The format war isn't over but it seems to be moving in that direction.

In a story from Home Media Magazine, it looks as if "the Sony-backed Blu-ray disc has now sold more units than its Toshiba-backed HD DVD competitor, according to Nielsen VideoScan First Alert data."

Based on the numbers, "Blu-ray has racked up a slight lead in unit sales - 100 units to every 98.71 units of HD DVD - since the inception of both formats, according to First Alert data."

Blu-ray has been bolstered by the fact that "all of the majors, save Universal Studios Home Entertainment, support the format. Buena Vista Home Entertainment, 20th Century Fox Home Entertainment, Lionsgate and Sony Pictures Home Entertainment exclusively support Blu-ray."

HD-DVD isn't waving any white flags yet, however.

According to Ken Graffeo, who is in charge of HD-DVD for Universal Studios Home Entertainment, he feels that, "Given that the life-to-date title sales ratios are close to 1:1, and given that Blu-ray has a 5:1 ratio right now on the hardware side due to the PS3, why aren't Blu-ray software sales outpacing HD DVD by a similar ratio?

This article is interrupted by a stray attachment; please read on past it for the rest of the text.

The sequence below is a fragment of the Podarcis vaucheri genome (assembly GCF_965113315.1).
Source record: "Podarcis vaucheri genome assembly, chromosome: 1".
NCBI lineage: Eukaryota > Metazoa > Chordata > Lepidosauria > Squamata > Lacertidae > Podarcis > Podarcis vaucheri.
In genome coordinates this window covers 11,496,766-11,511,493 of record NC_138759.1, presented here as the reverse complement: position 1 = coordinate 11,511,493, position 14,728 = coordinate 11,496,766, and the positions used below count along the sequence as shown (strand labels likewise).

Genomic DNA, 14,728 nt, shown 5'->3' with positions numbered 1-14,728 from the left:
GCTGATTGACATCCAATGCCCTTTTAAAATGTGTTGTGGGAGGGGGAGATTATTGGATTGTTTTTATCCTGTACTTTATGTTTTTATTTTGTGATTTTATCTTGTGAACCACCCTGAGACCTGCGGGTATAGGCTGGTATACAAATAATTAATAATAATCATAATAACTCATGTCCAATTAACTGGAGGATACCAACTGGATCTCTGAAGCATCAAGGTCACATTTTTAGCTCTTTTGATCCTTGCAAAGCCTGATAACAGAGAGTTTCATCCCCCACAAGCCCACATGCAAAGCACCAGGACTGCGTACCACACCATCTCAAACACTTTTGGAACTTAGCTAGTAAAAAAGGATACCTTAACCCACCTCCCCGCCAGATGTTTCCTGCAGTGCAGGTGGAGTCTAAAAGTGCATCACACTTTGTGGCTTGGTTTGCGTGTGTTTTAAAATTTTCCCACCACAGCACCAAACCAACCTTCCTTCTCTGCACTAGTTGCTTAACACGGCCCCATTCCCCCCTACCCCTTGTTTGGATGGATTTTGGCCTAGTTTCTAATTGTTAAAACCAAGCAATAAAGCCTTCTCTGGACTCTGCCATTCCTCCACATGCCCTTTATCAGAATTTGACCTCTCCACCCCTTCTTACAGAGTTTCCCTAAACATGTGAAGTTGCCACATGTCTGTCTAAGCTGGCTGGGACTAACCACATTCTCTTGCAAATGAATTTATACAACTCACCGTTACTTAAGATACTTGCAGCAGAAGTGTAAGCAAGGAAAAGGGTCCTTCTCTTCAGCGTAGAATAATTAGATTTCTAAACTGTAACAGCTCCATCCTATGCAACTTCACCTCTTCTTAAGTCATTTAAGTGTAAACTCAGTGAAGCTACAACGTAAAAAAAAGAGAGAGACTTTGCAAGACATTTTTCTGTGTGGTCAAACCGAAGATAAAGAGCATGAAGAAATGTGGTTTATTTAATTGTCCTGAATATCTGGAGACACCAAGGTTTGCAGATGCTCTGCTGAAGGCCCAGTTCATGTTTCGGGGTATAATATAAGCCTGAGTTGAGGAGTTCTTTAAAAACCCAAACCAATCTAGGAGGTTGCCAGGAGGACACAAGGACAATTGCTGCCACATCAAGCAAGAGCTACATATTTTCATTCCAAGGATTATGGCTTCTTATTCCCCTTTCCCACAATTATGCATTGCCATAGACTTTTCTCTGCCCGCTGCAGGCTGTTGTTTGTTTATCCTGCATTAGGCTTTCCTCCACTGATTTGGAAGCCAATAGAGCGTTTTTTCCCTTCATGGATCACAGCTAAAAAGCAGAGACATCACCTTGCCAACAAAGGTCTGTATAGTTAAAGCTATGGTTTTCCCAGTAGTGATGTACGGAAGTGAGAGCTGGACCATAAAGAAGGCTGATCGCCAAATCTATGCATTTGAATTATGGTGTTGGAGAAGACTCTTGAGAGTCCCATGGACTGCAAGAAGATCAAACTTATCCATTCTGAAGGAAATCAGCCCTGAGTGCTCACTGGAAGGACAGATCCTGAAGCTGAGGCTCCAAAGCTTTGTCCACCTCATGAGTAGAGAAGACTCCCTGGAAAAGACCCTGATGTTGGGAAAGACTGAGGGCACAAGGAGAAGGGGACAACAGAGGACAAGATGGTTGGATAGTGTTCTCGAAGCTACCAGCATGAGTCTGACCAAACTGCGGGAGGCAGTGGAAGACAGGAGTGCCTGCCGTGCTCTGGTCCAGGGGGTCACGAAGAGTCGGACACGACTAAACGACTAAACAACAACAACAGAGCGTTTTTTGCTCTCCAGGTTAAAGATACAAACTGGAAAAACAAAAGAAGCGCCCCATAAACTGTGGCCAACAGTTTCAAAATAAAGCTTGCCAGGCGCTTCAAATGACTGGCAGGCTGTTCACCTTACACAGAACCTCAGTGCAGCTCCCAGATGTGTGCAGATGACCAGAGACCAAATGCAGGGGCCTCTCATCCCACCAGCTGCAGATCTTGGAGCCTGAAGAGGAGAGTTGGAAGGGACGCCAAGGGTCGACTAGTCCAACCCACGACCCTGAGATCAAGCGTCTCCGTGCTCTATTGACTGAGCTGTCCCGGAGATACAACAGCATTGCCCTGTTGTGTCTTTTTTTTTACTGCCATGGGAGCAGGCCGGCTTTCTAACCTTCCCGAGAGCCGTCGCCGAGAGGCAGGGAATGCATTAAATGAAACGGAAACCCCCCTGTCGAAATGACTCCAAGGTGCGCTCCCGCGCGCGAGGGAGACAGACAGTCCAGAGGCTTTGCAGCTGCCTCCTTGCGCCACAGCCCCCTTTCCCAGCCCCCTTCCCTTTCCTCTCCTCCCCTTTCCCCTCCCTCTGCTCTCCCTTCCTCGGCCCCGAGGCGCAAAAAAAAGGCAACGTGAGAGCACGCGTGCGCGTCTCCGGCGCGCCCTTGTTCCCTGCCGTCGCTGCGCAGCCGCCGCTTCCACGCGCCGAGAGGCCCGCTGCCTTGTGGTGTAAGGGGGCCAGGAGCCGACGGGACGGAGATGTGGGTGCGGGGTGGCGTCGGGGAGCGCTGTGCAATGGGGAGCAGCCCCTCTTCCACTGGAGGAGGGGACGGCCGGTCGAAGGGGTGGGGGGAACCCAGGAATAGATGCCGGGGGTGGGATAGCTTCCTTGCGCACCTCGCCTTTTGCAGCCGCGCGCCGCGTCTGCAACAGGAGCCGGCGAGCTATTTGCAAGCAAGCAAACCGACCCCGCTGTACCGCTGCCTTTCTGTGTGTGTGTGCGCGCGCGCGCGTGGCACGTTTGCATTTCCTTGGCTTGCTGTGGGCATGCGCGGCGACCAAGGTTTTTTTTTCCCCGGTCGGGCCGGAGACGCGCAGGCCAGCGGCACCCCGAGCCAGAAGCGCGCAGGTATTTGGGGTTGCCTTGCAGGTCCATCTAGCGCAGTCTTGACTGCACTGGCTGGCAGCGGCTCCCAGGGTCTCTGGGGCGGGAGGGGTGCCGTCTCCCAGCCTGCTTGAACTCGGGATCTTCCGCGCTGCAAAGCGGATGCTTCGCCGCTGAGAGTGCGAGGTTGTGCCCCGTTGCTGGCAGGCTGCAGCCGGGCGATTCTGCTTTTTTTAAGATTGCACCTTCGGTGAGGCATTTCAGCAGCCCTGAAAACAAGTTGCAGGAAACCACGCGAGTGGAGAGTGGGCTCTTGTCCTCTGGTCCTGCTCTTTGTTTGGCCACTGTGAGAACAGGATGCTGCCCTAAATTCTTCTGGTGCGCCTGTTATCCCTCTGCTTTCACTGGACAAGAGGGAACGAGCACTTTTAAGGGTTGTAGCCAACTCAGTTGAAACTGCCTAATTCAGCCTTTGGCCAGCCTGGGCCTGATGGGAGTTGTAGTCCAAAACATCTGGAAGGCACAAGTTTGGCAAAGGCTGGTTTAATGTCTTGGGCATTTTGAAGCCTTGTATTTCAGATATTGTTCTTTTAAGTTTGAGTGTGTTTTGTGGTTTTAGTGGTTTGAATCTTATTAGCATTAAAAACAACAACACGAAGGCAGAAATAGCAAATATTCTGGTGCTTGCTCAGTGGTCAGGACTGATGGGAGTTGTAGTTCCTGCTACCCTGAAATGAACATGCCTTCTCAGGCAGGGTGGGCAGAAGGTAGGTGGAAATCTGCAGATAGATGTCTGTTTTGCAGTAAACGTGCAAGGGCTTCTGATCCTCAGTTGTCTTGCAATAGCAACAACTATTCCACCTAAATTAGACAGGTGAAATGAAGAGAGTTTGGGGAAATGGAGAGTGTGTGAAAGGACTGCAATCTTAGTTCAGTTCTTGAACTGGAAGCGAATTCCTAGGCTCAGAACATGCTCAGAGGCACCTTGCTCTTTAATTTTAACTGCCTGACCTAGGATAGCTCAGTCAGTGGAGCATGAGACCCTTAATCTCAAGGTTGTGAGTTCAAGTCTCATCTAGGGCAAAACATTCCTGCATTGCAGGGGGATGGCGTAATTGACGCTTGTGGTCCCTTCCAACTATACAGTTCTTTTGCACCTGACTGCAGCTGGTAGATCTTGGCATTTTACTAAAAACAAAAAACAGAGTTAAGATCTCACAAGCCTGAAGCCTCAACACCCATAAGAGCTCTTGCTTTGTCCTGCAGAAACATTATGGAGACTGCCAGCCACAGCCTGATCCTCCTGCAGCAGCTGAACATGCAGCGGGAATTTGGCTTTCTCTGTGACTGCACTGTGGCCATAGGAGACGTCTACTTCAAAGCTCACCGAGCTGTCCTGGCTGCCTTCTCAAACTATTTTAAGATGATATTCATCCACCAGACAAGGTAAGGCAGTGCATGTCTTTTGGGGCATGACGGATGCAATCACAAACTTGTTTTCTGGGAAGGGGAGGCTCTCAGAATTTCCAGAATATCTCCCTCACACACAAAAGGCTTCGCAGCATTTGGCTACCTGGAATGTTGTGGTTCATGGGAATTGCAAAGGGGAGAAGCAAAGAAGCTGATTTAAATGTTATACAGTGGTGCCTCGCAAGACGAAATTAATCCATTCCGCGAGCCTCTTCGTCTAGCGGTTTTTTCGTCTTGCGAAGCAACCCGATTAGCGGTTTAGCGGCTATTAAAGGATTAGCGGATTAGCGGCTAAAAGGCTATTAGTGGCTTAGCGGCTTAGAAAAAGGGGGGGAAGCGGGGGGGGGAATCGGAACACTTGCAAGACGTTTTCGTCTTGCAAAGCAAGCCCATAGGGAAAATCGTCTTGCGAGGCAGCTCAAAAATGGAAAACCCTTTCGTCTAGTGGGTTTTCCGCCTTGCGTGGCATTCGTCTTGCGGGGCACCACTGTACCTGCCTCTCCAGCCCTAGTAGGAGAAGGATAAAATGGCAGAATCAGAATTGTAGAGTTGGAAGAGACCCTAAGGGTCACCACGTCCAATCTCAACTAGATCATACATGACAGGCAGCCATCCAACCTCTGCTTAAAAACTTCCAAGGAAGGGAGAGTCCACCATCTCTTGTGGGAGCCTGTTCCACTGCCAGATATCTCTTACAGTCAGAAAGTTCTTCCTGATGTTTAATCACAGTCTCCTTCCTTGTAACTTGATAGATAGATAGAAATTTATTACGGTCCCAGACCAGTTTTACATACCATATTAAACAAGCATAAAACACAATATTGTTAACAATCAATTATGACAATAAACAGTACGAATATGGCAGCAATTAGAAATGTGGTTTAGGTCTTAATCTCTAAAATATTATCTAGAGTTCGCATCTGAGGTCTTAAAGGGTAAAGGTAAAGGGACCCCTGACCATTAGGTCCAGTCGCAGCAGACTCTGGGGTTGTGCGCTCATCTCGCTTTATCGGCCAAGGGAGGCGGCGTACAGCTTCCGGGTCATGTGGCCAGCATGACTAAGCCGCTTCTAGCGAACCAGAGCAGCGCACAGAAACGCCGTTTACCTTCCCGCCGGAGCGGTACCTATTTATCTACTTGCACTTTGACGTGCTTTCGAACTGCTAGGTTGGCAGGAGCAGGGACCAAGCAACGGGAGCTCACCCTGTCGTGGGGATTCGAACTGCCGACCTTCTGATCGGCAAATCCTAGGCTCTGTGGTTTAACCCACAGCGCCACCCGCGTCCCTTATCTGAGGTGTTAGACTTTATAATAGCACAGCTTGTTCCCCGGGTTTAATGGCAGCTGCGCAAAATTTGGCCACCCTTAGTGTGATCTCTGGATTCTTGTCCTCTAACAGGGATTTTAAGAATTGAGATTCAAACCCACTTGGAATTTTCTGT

Graffeo went on to say "HD DVD players continue to have an attach rate (life to date) that is more than five times that of Blu-ray players."

He seems to feel that Blu-ray has released more DVDs and that has thus bolstered it's performance. According to The DVD Release Report, "in 2006, there were 129 Blu-ray titles released to HD DVD's 140. However, so far this year, through Feb. 16, the Blu-ray suppliers have released almost double the number of HD DVD titles. There have been 35 Blu-ray releases to 19 for HD DVD, many of which have been HD DVD/DVD combo discs."

"We see that the consumer is voting with their dollars with a clear preference for Blu-ray," stated Bob Chapek, Buena Vista Home Entertainment president. "This clear, objective measure shows the writing is on the wall."

Still, companies like Warner Bros., who support both formats, feels that it's still too close to call and that maybe those in the industry shouldn't even try.

"We're not in this for winning or losing," offered Steve Nickerson, Senior Vice President of market management for Warner Home Video. "Both formats are selling well on software."

Evan Jacobs